Re: RMI & connection refused

Nigel Wade <>
Wed, 05 Aug 2009 16:38:03 +0100
Matt Humphrey wrote:

"EJP" <> wrote in message

Matt Humphrey wrote:

I think what you're saying is that the stub includes the dynamic port

The stub includes the dynamic port number.

  Would you think

that because the stub and instance are produced automatically (I don't
use rmic and there are no stub / skeleton classfiles), it seems that if
the client should be able to produce the stub itself and fill-in the
externally declared host and port number?

No. The client has no way to learn the dynamic port number, and even if it
did it still doesn't know the other stuff in the stub such as the UUID of
the remote object.

The RMI Registry and the Activation system provide the only practical

(i) basically means using a shared directory + serialization instead of
the Registry. It's not all that practical, and given that the RMI Registry
exists why would you use anything else?

The question I was answering was how to manage the port numbers so one need
open only those on the firewall, which is complicated with dynamic ports.

I am pretty sure that the design of RMI and the way it uses dynamic ports dates
back to the use of dynamic ports in ONC/RPC (which was also developed by Sun
for NFS).

The idea behind using dynamic ports is that it gets over some limitations
associated with static ports. The first problem is whether to use a low
numbered port (<1024) or a high port. Low ports carry with them some additional
security because they can normally only be opened by applications with elevated
permissions, e.g. root on UNIX/Linux or administrator rights on Windows. This
means the the client can be more trusting of the server, but the server must be
started by a superuser account. There are also a very limited number of low
ports, and unless you get your port number accepted by IANA as a reserved port
there's a good chance you'll find some other service camped on your port.

Alternatively, if you try to use a fixed high numbered port you are into the
realms of hope - hope that the port you want to use hasn't already been
assigned as a random port to some other process. Generally there is no way to
reserve high numbered ports for your application, you just have to try to open
the port and hope for the best.

The second problem with static ports is that if the server crashes there's a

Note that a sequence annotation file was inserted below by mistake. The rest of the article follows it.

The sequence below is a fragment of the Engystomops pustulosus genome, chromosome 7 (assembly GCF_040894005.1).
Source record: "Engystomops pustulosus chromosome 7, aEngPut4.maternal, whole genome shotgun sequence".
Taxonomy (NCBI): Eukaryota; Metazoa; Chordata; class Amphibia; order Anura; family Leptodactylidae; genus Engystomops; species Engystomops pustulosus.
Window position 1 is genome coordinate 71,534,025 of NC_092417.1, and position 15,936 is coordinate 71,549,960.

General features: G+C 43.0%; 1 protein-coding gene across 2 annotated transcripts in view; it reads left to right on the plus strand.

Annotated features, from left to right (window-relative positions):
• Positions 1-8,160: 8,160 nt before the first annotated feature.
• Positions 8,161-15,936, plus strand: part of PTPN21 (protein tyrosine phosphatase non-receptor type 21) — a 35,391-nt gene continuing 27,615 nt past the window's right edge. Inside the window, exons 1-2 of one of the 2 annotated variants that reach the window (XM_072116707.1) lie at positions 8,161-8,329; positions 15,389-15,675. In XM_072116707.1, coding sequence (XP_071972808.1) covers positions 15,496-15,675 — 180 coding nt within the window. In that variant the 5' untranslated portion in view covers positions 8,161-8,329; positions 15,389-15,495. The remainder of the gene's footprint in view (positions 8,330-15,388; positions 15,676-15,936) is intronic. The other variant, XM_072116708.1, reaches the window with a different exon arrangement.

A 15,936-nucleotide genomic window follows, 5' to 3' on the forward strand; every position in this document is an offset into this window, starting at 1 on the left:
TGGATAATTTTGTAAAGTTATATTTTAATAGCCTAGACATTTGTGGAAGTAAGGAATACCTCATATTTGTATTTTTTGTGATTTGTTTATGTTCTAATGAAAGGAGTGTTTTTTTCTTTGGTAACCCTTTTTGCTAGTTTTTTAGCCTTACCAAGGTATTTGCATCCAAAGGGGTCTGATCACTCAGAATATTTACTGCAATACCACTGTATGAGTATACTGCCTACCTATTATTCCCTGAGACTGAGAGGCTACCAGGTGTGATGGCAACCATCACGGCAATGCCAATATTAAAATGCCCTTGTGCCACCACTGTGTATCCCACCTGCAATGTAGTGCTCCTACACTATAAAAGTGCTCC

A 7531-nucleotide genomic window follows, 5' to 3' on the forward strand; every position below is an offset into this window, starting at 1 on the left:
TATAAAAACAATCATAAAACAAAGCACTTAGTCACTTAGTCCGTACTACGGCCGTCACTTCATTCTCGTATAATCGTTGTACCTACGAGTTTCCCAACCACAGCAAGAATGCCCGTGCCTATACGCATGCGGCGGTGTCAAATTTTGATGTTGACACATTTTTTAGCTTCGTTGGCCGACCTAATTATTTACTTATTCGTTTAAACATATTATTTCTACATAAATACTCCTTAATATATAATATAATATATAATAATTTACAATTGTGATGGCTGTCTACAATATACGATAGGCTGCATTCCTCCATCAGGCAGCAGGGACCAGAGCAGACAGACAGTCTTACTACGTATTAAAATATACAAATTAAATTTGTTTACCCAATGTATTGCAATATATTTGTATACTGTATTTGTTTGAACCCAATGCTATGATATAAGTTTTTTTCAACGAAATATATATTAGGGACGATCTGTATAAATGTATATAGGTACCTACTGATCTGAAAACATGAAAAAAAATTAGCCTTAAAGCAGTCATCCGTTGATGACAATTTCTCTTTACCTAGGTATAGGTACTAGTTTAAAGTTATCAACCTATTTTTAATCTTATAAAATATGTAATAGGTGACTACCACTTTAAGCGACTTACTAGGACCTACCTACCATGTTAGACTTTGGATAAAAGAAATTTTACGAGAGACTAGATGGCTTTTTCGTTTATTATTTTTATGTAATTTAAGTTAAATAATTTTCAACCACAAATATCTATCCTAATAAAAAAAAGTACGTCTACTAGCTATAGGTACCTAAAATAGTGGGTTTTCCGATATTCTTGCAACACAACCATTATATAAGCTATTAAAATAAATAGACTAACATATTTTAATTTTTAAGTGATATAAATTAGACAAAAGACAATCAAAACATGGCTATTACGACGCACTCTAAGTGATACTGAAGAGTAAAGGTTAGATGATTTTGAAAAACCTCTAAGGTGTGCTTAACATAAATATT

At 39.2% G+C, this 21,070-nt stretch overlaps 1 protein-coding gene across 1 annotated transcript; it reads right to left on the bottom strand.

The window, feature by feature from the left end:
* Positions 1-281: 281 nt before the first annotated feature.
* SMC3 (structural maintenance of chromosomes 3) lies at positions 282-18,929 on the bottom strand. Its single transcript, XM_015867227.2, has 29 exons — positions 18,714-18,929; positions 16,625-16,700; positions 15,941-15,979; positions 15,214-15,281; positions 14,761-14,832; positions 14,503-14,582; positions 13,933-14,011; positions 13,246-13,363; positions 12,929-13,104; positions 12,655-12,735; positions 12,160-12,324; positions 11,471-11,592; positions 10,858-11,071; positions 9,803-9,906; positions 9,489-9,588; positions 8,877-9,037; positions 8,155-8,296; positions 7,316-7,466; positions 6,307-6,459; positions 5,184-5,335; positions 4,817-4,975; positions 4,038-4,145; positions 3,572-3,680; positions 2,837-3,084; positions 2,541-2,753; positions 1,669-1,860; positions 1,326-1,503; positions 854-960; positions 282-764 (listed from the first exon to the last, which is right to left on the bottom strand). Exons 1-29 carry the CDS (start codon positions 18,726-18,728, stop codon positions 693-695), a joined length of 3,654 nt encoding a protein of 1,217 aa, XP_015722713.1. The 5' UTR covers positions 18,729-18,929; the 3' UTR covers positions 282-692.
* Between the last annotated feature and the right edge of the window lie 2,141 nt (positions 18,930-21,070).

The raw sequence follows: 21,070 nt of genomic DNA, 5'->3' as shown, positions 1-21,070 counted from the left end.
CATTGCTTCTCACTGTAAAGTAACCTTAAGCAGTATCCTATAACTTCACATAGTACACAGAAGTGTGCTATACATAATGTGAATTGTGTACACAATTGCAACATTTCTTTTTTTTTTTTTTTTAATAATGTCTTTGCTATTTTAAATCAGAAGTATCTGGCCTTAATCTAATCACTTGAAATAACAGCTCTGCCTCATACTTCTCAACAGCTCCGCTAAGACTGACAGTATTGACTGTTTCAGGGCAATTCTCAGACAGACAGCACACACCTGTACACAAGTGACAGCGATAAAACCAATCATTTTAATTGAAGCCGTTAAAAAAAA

good chance that the port will end up in the TIMED_WAIT state and the server
won't be able to restart because the port is still in use. You may be able to
get around this if you can set the SO_REUSEADDR socket option, but that will
just open another can of worms.

So, ideally what you want is to be able use dynamic, high-numbered ports. But
how does your client know where your server is? This is where
portmapper/rmiregistry come in. When the server starts, and is assigned its
random port, it registers itself with portmapper/rmiregistry saying what
service it offers and on what port that service is available. When the client
wants to avail itself of a service it contacts portmapper/rmiregistry and
discovers where that service is located.

This setup allows you to run servers which don't need to be run by an account
with elevated privilege (hence reducing the security implications), listening
on any available port, and all for the cost of one single fixed low port
number. It's your proverbial win-win situation.

And then along came firewalls...

However, the stub's port number does not have to be dynamic (RMI FAQ C.11).
The server can assign the remote object's port number to a pre-defined

Unfortunately this does re-introduces one of the problems with fixed ports.
Namely the server crashing and the port still being in use so the server is
unable to restart.

The registry is still needed--I was mistaken about being able to
export the stub easily without it. Two ports would need to be opened--one
for the registry and one for the server. Just as with dynamic ports, the
client would not need to be aware of the server's port number--it needs only
the registry number. I'm testing a sample project that shows how to do
this. It's pretty easy, but if there are additional issues I havn't
considered, please let me know.

Just that one point above. If the server crashes it may not be able to restart
on the same port. Most of the time you'll be fine, but occasionally the server
will refuse to restart and you'll wonder what's gone wrong.

Nigel Wade

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